My @LetsBlogOff writing process

With all of the benefits a writing exercise like @LetsBlogOff provides, they can quickly be forgotten when we stress over it too much. The nature of the challenge is to help you become more comfortable with the creative process. There’s no right or wrong answer here. The challenge is having the confidence to push publish and get your thoughts out there.

So, here’s what I do when I prepare a LetsBlogOff post… (and any other post for that matter)

 

  • I know that I’ll write a LetsBlogOff post every other Tuesday, so I schedule it in my routine. The topic is usually posted the Friday before (the intention is to keep it a bit spontaneous, not giving you too much time to stress over what to write). On that Friday, I go to the site, check the topic and let it marinate over the weekend. Sometimes clarity comes right away, other times I’m not sure what direction to take.
  • Regardless, I go to my other favorite writing resource:  750words.com, an online journal where you can log in and ramble, unedited, punctuated and spelled however you please. It’s password protected so you don’t have to be afraid of anyone reading your mish-mash mess.  The premise is from a writing exercise from The Artist’s Way, which suggests that it takes 750 words (or 3 pages) before you get to the heart of what you’re trying to say. Buster Benson took this concept and put it in online for those of us who are more comfortable with a keyboard than cursive (and want a more private forum for aussie online casinos releasing thoughts than a bedside journal, open to anyone who finds it.) He also created cool ways to track your writing & thought process, like these charts:

 

 

  • 750 words may sound like a lot, but it only takes about 20-30 minutes. You’d be surprised how much you can go on and on. I guess the speed depends on how fast you can type. Just remember, you’re not doing this with perfection in mind, you’re simply aiming to get the thoughts out of your mind and on the screen. For LetsBlogOff topics, I start writing the name of the topic over and over, until I go off on a tangent or an idea. By the time I get to 750 words, I’ve usually gotten to the gist of what I want to say in the post.
  • Then, I’ll paste that into Word and maybe edit a bit, or go on for another 20-30 minutes or so and leave it for a few hours or a day.
  • When I come back to it, I read it and start editing. I’ll put the finishing touches on, like format and finding photos, which can sometimes take longer than the writing itself.  I enjoy that part, so I do it anyway.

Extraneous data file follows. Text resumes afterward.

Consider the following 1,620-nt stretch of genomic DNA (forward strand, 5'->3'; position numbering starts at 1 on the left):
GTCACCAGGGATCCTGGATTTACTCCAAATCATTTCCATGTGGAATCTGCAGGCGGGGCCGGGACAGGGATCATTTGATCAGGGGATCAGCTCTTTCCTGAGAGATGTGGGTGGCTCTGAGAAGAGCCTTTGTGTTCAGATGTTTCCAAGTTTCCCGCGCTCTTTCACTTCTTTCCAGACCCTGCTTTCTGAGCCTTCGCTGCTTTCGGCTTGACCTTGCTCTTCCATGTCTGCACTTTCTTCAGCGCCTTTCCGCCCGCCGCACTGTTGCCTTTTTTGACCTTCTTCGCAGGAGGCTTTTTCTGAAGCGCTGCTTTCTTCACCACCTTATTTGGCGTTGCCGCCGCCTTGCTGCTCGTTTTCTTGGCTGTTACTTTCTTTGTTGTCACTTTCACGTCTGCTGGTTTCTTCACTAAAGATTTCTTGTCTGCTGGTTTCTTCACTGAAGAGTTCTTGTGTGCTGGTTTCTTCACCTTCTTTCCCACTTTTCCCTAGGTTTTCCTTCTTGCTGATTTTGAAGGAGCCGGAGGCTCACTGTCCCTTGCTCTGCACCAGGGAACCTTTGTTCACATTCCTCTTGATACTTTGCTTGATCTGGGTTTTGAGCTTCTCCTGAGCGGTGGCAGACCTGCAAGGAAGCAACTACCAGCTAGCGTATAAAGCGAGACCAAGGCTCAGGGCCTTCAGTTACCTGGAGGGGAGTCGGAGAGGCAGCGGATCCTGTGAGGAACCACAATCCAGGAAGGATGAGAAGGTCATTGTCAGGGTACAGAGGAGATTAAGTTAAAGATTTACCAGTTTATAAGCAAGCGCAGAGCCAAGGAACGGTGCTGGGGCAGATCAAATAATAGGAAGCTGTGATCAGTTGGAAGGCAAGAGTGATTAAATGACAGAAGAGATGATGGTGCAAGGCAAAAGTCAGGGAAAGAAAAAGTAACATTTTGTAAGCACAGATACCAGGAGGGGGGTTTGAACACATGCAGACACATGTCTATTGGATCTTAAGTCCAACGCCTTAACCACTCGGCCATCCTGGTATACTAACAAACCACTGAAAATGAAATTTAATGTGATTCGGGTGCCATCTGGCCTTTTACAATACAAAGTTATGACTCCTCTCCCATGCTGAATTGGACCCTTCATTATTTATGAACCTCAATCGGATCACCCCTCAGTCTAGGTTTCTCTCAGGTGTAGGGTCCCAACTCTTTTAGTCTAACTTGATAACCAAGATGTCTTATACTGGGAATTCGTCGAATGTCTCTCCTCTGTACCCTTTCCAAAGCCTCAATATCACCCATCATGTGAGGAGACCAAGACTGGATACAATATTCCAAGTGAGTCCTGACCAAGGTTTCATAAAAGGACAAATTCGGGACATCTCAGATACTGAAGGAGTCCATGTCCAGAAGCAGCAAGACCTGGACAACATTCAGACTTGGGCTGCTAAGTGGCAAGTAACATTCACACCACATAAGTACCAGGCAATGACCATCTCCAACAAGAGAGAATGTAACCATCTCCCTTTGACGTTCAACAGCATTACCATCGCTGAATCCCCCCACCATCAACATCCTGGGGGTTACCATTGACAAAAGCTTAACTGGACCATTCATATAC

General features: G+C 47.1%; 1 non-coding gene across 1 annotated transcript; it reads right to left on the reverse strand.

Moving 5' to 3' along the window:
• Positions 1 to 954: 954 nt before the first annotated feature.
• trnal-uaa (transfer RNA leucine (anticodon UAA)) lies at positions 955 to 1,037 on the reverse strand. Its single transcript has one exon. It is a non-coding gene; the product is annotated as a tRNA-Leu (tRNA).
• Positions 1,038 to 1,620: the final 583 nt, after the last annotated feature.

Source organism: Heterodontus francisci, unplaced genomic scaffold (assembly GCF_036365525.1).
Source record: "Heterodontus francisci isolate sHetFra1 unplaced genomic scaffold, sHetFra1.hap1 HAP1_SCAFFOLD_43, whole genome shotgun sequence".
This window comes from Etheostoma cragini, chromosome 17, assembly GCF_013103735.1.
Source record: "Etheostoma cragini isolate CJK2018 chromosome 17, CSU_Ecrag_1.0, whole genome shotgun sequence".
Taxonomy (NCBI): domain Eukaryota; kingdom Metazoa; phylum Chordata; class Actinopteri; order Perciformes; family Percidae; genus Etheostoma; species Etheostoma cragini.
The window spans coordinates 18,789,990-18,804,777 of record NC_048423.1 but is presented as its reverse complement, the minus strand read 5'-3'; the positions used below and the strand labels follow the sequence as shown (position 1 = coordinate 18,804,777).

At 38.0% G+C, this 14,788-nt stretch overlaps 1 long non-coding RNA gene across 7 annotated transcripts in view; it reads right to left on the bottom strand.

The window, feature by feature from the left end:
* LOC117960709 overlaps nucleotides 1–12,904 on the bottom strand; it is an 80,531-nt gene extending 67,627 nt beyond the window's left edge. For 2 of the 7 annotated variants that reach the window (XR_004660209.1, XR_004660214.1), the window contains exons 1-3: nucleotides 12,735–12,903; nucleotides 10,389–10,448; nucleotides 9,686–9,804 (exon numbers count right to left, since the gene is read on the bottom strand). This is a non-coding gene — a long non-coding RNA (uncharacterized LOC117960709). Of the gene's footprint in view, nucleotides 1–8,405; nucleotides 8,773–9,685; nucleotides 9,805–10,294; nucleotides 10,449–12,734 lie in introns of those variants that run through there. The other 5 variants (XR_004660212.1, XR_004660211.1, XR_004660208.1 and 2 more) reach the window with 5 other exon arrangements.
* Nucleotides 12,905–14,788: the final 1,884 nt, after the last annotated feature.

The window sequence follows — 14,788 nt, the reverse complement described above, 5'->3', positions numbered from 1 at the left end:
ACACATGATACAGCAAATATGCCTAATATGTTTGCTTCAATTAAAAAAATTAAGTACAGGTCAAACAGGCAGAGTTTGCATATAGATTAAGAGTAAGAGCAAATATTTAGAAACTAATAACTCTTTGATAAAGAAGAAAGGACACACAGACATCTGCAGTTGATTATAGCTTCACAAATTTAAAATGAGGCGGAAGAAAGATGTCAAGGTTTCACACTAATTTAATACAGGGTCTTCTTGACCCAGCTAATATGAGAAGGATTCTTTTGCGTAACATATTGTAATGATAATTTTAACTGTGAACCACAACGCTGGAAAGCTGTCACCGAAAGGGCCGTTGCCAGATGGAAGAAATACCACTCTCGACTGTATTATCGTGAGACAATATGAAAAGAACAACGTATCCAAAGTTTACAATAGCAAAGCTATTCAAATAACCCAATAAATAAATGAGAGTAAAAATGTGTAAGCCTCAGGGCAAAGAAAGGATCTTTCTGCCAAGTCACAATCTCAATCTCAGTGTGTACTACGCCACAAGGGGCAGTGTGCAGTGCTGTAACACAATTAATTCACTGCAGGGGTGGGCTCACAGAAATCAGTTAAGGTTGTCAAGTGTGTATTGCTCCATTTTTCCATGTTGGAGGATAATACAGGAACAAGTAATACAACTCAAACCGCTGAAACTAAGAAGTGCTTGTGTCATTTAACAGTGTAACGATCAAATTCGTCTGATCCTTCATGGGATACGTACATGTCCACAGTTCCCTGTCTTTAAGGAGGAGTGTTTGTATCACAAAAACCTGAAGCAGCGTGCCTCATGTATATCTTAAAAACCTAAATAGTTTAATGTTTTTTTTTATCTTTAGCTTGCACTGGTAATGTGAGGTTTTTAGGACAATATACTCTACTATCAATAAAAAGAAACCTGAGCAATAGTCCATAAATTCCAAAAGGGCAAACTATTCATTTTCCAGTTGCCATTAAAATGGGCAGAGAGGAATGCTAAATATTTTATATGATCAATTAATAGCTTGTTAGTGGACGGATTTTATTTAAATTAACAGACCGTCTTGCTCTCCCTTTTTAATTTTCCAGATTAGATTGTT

• The entire process takes me about 4 hours. Sometimes I spread it out over a few days, other times I do it all at once. It depends on my schedule. The most important part is to plan for it…. and allow yourself some time for ideas to marinate.

This process helps me with blog posts or brainstorming new projects. What process works for you?

 

 

5 things you'll get from @LetsBlogOff

Every other Tuesday, I participate in a writing challenge called @LetsBlogOff.  A random topic is presented and a variety of bloggers present their insight. I happen to think that its process provides better bloggers and humans. Here’s why:

1) you’ll have a safe place to practice 

LBO provides a safe environment for new and established bloggers. You’re bound to get a few comments and re-tweets, which feel really good, especially when your own blog hasn’t quite got it’s groove down.

 I still remember the first comment on my first LBO post (September 7, 2010; Topic: Where’s your slice of heaven?) where Cindy Frewen Wuellner http://urbanverse.posterous.com/ welcomed me aboard. I felt so special.

2) you’ll get a sense of a genuinely caring community

Spending a couple of hours every Tuesday reading the other posts on the same topic opens your mind to new ideas for your own blog and with this insightful bunch, your bound to find yourself pondering ideas for your own life…

You’ll want to comment on their blogs…. You’ll want to see them grow… You’ll feel part of their world and genuinely happy for their success… You’ll feel a sense of community…

If you’re not getting that connection with your own blog, you’ll at least get a sense of it through this challenge. And, you’ll feel more comfortable reaching out in other communities, commenting on other blogs. You’ll be more likely to incorporate this into your blogging routine which is just as important as writing thoughtful content.

3) you’ll shake the sales-y, marketing-ish tone

While the topics might not seem productive or relevant to your own blog or business, the process of writing about random topics like obituaries and thumbtacks, makes you a better marketer. It makes you more comfortable being “you.”  You’ll be surprised how you can tie a topic to your business…. you don’t have to, but when you’re doing something you online casino love, it naturally shows itself.

4) you’ll discover your unique point of differentiation

As you start shaking the corporate tone you think you should have, you find that when you write from your heart, the real you is the one that gets the most comments and encouragement from your readers. That’s what they want to hear.

That’s what expresses the only true point of differentiation that you have in this world…

That’s what will give people a chance to see if they connect with you in some way beyond the service you’re offering. Do they want to let someone like “you” into their home, their life?

5) you’ll build confidence

I think the LBO process makes you a better human being. It cultivates confidence in expressing yourself… and reaching out to others. The LBO routine, of reading and commenting on other blogs shows you how it works. It can take time to get that sense of comraderie with your own blog. Having a place to experience what it feels like to give and receive encouragement makes you more likely to continue.

For more background on LBO, read this. To check upcoming topics and start participating, go here. To read about my process and how much time LBO takes, go here.

 

 

What is @LetsBlogOff ?